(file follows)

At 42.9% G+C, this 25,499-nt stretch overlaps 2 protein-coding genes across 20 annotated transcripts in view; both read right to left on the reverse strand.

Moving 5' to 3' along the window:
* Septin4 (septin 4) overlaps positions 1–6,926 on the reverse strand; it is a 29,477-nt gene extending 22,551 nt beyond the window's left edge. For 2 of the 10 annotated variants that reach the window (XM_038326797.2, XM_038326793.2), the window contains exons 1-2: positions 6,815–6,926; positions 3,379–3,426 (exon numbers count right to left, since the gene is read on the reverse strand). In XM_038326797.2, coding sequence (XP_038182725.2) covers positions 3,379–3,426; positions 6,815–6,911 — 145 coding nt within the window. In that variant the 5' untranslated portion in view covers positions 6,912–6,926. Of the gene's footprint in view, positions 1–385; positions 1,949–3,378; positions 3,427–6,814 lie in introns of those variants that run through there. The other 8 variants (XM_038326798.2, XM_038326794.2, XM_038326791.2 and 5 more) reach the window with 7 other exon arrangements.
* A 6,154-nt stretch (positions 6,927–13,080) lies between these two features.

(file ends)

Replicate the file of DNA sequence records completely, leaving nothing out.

At 42.9% G+C, this 25,499-nt stretch overlaps 2 protein-coding genes across 20 annotated transcripts in view; both read right to left on the reverse strand.

Moving 5' to 3' along the window:
* Septin4 (septin 4) overlaps positions 1–6,926 on the reverse strand; it is a 29,477-nt gene extending 22,551 nt beyond the window's left edge. For 2 of the 10 annotated variants that reach the window (XM_038326797.2, XM_038326793.2), the window contains exons 1-2: positions 6,815–6,926; positions 3,379–3,426 (exon numbers count right to left, since the gene is read on the reverse strand). In XM_038326797.2, coding sequence (XP_038182725.2) covers positions 3,379–3,426; positions 6,815–6,911 — 145 coding nt within the window. In that variant the 5' untranslated portion in view covers positions 6,912–6,926. Of the gene's footprint in view, positions 1–385; positions 1,949–3,378; positions 3,427–6,814 lie in introns of those variants that run through there. The other 8 variants (XM_038326798.2, XM_038326794.2, XM_038326791.2 and 5 more) reach the window with 7 other exon arrangements.
* A 6,154-nt stretch (positions 6,927–13,080) lies between these two features.